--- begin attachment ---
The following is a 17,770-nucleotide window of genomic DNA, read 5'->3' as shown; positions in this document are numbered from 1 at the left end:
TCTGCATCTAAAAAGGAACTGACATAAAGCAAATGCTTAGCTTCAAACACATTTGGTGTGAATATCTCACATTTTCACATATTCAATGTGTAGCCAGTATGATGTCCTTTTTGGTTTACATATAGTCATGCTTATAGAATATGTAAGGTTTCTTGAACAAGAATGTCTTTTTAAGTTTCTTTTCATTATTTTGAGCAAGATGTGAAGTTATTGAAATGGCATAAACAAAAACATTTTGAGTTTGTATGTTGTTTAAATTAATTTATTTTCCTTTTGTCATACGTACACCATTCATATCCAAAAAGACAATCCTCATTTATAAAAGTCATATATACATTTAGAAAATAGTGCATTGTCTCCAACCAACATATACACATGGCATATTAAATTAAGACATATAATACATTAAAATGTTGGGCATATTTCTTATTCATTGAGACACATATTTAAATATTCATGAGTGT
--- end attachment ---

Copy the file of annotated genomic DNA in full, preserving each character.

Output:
The following is a 17,770-nucleotide window of genomic DNA, read 5'->3' as shown; positions in this document are numbered from 1 at the left end:
TCTGCATCTAAAAAGGAACTGACATAAAGCAAATGCTTAGCTTCAAACACATTTGGTGTGAATATCTCACATTTTCACATATTCAATGTGTAGCCAGTATGATGTCCTTTTTGGTTTACATATAGTCATGCTTATAGAATATGTAAGGTTTCTTGAACAAGAATGTCTTTTTAAGTTTCTTTTCATTATTTTGAGCAAGATGTGAAGTTATTGAAATGGCATAAACAAAAACATTTTGAGTTTGTATGTTGTTTAAATTAATTTATTTTCCTTTTGTCATACGTACACCATTCATATCCAAAAAGACAATCCTCATTTATAAAAGTCATATATACATTTAGAAAATAGTGCATTGTCTCCAACCAACATATACACATGGCATATTAAATTAAGACATATAATACATTAAAATGTTGGGCATATTTCTTATTCATTGAGACACATATTTAAATATTCATGAGTGT